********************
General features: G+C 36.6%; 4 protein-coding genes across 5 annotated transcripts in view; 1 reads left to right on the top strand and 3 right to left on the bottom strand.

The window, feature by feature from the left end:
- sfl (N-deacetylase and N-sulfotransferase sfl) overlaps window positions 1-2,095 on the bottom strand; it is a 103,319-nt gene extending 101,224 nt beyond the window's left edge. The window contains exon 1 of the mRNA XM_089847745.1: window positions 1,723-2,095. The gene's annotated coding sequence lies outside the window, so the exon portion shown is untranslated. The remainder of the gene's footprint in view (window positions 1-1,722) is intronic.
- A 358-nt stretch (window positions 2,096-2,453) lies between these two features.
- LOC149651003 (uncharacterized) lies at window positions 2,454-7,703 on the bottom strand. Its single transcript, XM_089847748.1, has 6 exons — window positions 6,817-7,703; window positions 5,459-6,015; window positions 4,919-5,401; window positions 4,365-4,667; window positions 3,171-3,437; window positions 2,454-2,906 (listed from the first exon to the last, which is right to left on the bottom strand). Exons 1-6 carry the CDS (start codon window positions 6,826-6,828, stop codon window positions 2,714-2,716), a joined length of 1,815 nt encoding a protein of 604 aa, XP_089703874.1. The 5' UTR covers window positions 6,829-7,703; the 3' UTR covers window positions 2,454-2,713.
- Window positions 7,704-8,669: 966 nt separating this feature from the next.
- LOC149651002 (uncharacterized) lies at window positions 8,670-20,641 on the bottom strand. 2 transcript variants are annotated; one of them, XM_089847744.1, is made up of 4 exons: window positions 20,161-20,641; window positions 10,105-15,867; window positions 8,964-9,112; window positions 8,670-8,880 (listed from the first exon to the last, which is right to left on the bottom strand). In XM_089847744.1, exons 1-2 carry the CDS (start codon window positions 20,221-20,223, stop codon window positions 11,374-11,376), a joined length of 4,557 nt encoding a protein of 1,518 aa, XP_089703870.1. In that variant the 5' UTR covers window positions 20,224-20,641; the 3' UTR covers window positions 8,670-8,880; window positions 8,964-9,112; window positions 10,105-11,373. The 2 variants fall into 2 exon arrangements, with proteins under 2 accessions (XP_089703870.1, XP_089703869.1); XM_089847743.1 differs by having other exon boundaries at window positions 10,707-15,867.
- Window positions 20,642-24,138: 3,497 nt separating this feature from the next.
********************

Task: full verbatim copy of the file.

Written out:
General features: G+C 36.6%; 4 protein-coding genes across 5 annotated transcripts in view; 1 reads left to right on the top strand and 3 right to left on the bottom strand.

The window, feature by feature from the left end:
- sfl (N-deacetylase and N-sulfotransferase sfl) overlaps window positions 1-2,095 on the bottom strand; it is a 103,319-nt gene extending 101,224 nt beyond the window's left edge. The window contains exon 1 of the mRNA XM_089847745.1: window positions 1,723-2,095. The gene's annotated coding sequence lies outside the window, so the exon portion shown is untranslated. The remainder of the gene's footprint in view (window positions 1-1,722) is intronic.
- A 358-nt stretch (window positions 2,096-2,453) lies between these two features.
- LOC149651003 (uncharacterized) lies at window positions 2,454-7,703 on the bottom strand. Its single transcript, XM_089847748.1, has 6 exons — window positions 6,817-7,703; window positions 5,459-6,015; window positions 4,919-5,401; window positions 4,365-4,667; window positions 3,171-3,437; window positions 2,454-2,906 (listed from the first exon to the last, which is right to left on the bottom strand). Exons 1-6 carry the CDS (start codon window positions 6,826-6,828, stop codon window positions 2,714-2,716), a joined length of 1,815 nt encoding a protein of 604 aa, XP_089703874.1. The 5' UTR covers window positions 6,829-7,703; the 3' UTR covers window positions 2,454-2,713.
- Window positions 7,704-8,669: 966 nt separating this feature from the next.
- LOC149651002 (uncharacterized) lies at window positions 8,670-20,641 on the bottom strand. 2 transcript variants are annotated; one of them, XM_089847744.1, is made up of 4 exons: window positions 20,161-20,641; window positions 10,105-15,867; window positions 8,964-9,112; window positions 8,670-8,880 (listed from the first exon to the last, which is right to left on the bottom strand). In XM_089847744.1, exons 1-2 carry the CDS (start codon window positions 20,221-20,223, stop codon window positions 11,374-11,376), a joined length of 4,557 nt encoding a protein of 1,518 aa, XP_089703870.1. In that variant the 5' UTR covers window positions 20,224-20,641; the 3' UTR covers window positions 8,670-8,880; window positions 8,964-9,112; window positions 10,105-11,373. The 2 variants fall into 2 exon arrangements, with proteins under 2 accessions (XP_089703870.1, XP_089703869.1); XM_089847743.1 differs by having other exon boundaries at window positions 10,707-15,867.
- Window positions 20,642-24,138: 3,497 nt separating this feature from the next.